Search America's historic newspaper pages from 1836-1922 or use the U.S. Newspaper Directory to find information about American newspapers published between 1690-present. Chronicling America is sponsored jointly by the National Endowment for the Humanities external link and the Library of Congress. Learn more
About The Mitchell capital. (Mitchell, Dakota [S.D.]) 1879-1918
Mitchell, Dakota [S.D.] (1879-1918)
- The Mitchell capital. : (Mitchell, Dakota [S.D.]) 1879-1918
- Place of publication:
- Mitchell, Dakota [S.D.]
- Geographic coverage:
- Ewart and Dean
- Dates of publication:
- Began 1879. Ended 1918.
- Davison County (S.D.)--Newspapers.
- Mitchell (S.D.)--Newspapers.
- South Dakota--Davison County.--fast--(OCoLC)fst01215572
- South Dakota--Mitchell.--fast--(OCoLC)fst01232690
- Available on microfilm from: State Archives, South Dakota State Historical Society.
- Continued by: The morning republican, and: The Sunday republican.
- Description based on: Vol. 7, no. 11(Nov. 27, 1885).
- Preceding Titles:
- Succeeding Titles:
- View complete holdings information
- First Issue Last Issue
The Mitchell Capital
The Mitchell Capital of Mitchell, South Dakota, began publication on September 18, 1879, under the leadership of John W. Walsh. It was the first newspaper published in Mitchell and one of the first in Davison County. At the time, Mitchell was only beginning to develop, as the Chicago, Milwaukee, & St. Paul Railroad had just made its way to the town. A few years later, the Capital came under the control of two brothers-in-law, Albert E. Dean and Robert M. Ewart.
On January 8, 1885, a rival newspaper, the Mitchell Republican, merged with the Capital under the direction of the Mitchell Printing Company. Two newspapers resulted: the Mitchell Daily Republican and the Mitchell Capital. Printed every Friday, the Capital included eight six-column pages. Along with announcing the formation of the printing company, the Capital reported the addition of new equipment, noting that "the motive power for the large cylinder press and two job presses is furnished by a four-horse engine, while two foot presses are devoted to the lighter grades of work." These technological improvements, it observed, made the Capital's "mechanical department one of the most complete in the west."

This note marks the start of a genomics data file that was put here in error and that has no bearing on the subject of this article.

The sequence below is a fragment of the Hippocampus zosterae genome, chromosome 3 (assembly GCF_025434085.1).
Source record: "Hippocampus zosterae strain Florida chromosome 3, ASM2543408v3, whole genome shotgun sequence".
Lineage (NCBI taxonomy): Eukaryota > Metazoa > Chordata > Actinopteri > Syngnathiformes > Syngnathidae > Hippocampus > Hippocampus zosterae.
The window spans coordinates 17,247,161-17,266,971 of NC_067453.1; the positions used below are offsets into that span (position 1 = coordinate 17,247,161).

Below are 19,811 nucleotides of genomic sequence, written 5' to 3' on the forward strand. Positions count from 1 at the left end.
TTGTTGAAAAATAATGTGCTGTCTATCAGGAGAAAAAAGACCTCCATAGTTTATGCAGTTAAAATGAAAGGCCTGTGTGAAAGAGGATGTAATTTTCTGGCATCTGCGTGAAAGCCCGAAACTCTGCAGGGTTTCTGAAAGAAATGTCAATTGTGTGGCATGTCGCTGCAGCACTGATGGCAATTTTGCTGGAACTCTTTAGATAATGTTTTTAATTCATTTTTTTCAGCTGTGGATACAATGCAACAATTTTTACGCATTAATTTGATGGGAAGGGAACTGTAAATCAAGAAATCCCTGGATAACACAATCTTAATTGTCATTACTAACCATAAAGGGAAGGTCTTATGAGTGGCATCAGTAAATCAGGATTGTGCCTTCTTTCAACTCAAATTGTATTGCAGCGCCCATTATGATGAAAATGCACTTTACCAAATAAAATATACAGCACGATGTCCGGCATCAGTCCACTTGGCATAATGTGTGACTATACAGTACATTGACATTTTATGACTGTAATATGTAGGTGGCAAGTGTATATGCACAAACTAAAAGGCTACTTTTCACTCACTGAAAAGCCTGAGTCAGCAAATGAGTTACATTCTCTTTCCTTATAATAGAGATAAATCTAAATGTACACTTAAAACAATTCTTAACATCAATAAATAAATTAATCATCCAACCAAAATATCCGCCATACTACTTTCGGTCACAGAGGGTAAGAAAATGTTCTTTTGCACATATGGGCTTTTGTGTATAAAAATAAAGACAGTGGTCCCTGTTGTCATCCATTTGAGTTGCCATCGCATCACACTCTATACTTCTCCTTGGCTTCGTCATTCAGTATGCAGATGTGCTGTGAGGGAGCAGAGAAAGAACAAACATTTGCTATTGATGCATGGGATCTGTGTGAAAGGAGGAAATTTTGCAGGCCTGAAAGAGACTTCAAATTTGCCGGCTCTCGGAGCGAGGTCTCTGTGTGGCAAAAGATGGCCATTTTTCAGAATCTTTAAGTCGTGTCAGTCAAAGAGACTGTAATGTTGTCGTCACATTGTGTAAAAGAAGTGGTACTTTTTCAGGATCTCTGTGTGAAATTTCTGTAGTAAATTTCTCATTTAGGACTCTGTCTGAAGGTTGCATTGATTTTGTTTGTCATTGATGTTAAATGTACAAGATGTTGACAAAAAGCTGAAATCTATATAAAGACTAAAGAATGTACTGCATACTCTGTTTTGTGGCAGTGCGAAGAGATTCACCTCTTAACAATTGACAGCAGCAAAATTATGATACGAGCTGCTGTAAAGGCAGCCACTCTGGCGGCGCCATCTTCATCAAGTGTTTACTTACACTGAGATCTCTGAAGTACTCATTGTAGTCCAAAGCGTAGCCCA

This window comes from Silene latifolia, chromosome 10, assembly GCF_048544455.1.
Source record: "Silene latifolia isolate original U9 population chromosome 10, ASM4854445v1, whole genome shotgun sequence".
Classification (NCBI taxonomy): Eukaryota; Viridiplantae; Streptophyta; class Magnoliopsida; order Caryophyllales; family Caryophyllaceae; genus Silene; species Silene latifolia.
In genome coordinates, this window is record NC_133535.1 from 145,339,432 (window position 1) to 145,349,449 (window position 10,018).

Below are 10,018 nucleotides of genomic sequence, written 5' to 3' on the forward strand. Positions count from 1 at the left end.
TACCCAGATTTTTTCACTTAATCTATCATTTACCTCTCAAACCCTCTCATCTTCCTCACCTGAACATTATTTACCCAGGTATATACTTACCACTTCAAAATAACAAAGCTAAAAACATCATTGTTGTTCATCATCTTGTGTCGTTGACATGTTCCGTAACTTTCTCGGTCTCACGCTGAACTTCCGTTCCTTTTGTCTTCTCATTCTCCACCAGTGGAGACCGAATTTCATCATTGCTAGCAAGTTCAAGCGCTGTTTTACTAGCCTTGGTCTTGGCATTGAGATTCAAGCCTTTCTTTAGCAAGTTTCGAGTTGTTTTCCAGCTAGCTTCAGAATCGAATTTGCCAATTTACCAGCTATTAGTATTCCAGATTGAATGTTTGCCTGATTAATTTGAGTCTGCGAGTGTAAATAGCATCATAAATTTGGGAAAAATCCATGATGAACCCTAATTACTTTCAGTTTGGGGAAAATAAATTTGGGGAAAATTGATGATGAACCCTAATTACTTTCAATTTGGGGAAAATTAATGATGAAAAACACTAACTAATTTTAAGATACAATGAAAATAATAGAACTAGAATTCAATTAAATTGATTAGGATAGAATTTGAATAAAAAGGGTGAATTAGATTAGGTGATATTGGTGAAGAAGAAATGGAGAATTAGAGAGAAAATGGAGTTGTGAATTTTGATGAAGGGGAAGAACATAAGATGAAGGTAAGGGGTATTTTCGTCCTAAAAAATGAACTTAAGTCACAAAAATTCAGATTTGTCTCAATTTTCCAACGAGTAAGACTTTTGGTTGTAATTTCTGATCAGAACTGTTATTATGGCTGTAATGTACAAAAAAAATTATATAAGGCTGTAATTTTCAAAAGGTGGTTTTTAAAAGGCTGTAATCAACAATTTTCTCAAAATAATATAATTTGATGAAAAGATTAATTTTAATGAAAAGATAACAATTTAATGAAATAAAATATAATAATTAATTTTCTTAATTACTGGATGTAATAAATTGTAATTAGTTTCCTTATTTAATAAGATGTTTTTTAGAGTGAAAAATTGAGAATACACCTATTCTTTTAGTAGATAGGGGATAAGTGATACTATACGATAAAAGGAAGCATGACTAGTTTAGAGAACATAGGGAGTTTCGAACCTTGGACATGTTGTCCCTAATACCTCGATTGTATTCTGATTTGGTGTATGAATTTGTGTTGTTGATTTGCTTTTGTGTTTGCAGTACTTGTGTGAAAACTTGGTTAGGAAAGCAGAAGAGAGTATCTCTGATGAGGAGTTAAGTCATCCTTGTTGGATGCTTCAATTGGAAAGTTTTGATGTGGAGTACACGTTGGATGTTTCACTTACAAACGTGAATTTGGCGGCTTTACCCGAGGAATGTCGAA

Dean took charge of printing operations, and when Ewart departed for another paper, Ralph W. Wheelock became editor. The Capital proclaimed that it operated "in a section of South Dakota covering 10,000 square miles and having 90,000 population." The paper covered the typical topics of the day, from opening up of homestead land to the creation of South Dakota as a state. In addition, the Capital included articles directed at female audiences with titles such as " Styles - the newest things in millinery," "Sunday Reading," "The Stage - Gossip about Theaters, Plays, Operas, Tragedians, and Comedians," and "The Tender Sex - a Medley of Entertaining Gossip about Matrons and Maids." The Capital also contained poems and stories, reported on major news developments from around the world, and covered important local and national political races, especially in regards to the Republican Party with which it was affiliated. For a time in 1891, the Capital published 12 eight-column pages each week.
On August 28, 1894, Wheelock sold his shares in the paper to Dean, and on August 31, 1894, W. A. Scott took over as editor of the Mitchell Capital, with Dean remaining as general manager. A year later, on April 12, 1895, Clauson W. Downey became editor. Under his leadership, in 1901, the Mitchell Printing Company made further technological advances in the form of a Simplex typesetting machine. Downey remained with the Capital until November 1, 1909, when William R. Ronald purchased the Mitchell Printing Company and became sole editor and owner of both the Capital and the Daily Republican. On September 15, 1910, the Mitchell Printing Company became the Mitchell Publishing Company; by this point, the Capital appeared on Thursdays and consisted of eight pages and seven columns. Ronald would maintain the Mitchell Publishing Company for decades; by 1917, he was publishing both a morning and an evening daily. The following year, in 1918, Ronald discontinued the weekly Capital.